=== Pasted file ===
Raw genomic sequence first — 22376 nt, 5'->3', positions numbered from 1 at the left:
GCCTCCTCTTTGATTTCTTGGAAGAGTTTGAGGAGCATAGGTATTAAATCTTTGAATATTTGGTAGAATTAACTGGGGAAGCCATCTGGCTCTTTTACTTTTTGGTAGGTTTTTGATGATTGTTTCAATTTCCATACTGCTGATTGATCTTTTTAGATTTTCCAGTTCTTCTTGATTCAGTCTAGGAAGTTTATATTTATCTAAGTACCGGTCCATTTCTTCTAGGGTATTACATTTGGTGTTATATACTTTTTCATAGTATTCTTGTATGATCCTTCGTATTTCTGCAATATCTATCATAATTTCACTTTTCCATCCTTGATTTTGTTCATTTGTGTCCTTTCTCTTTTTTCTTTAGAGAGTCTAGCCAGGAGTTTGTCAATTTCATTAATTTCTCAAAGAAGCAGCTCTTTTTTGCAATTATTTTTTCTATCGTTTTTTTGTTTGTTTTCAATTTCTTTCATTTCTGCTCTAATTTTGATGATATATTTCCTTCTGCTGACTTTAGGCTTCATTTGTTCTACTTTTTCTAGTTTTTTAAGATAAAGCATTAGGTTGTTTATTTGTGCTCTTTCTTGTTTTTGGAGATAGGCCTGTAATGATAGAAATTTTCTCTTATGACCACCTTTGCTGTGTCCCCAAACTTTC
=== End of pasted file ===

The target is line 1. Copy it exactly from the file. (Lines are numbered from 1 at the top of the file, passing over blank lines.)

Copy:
Raw genomic sequence first — 22376 nt, 5'->3', positions numbered from 1 at the left: